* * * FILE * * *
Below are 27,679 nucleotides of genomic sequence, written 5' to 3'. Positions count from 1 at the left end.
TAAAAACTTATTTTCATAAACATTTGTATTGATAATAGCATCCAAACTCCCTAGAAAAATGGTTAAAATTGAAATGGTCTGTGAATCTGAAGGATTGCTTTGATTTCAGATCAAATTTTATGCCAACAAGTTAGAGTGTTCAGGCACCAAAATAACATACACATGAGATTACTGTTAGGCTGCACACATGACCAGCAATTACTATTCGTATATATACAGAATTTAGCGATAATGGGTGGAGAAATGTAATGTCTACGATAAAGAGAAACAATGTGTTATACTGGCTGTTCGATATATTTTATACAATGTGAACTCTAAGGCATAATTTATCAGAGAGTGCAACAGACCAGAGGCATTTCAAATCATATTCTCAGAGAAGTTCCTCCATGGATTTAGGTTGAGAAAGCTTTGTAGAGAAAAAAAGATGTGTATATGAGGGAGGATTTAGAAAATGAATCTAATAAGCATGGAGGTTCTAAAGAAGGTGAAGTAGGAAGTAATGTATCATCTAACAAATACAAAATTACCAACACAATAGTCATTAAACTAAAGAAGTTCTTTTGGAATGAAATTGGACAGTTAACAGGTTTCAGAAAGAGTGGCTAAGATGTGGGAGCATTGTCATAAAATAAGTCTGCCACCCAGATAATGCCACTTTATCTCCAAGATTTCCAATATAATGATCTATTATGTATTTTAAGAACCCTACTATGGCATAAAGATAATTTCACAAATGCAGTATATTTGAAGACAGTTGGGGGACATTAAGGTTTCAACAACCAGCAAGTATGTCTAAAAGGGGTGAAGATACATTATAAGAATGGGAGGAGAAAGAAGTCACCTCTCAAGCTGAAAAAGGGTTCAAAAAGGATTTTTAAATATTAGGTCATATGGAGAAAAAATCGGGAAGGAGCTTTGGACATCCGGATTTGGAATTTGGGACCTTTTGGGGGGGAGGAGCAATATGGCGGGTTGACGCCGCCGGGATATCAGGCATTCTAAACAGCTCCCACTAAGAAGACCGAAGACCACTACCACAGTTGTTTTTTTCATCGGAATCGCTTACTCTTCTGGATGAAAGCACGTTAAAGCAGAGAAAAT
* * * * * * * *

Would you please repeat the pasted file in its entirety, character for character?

Below are 27,679 nucleotides of genomic sequence, written 5' to 3'. Positions count from 1 at the left end.
TAAAAACTTATTTTCATAAACATTTGTATTGATAATAGCATCCAAACTCCCTAGAAAAATGGTTAAAATTGAAATGGTCTGTGAATCTGAAGGATTGCTTTGATTTCAGATCAAATTTTATGCCAACAAGTTAGAGTGTTCAGGCACCAAAATAACATACACATGAGATTACTGTTAGGCTGCACACATGACCAGCAATTACTATTCGTATATATACAGAATTTAGCGATAATGGGTGGAGAAATGTAATGTCTACGATAAAGAGAAACAATGTGTTATACTGGCTGTTCGATATATTTTATACAATGTGAACTCTAAGGCATAATTTATCAGAGAGTGCAACAGACCAGAGGCATTTCAAATCATATTCTCAGAGAAGTTCCTCCATGGATTTAGGTTGAGAAAGCTTTGTAGAGAAAAAAAGATGTGTATATGAGGGAGGATTTAGAAAATGAATCTAATAAGCATGGAGGTTCTAAAGAAGGTGAAGTAGGAAGTAATGTATCATCTAACAAATACAAAATTACCAACACAATAGTCATTAAACTAAAGAAGTTCTTTTGGAATGAAATTGGACAGTTAACAGGTTTCAGAAAGAGTGGCTAAGATGTGGGAGCATTGTCATAAAATAAGTCTGCCACCCAGATAATGCCACTTTATCTCCAAGATTTCCAATATAATGATCTATTATGTATTTTAAGAACCCTACTATGGCATAAAGATAATTTCACAAATGCAGTATATTTGAAGACAGTTGGGGGACATTAAGGTTTCAACAACCAGCAAGTATGTCTAAAAGGGGTGAAGATACATTATAAGAATGGGAGGAGAAAGAAGTCACCTCTCAAGCTGAAAAAGGGTTCAAAAAGGATTTTTAAATATTAGGTCATATGGAGAAAAAATCGGGAAGGAGCTTTGGACATCCGGATTTGGAATTTGGGACCTTTTGGGGGGGAGGAGCAATATGGCGGGTTGACGCCGCCGGGATATCAGGCATTCTAAACAGCTCCCACTAAGAAGACCGAAGACCACTACCACAGTTGTTTTTTTCATCGGAATCGCTTACTCTTCTGGATGAAAGCACGTTAAAGCAGAGAAAAT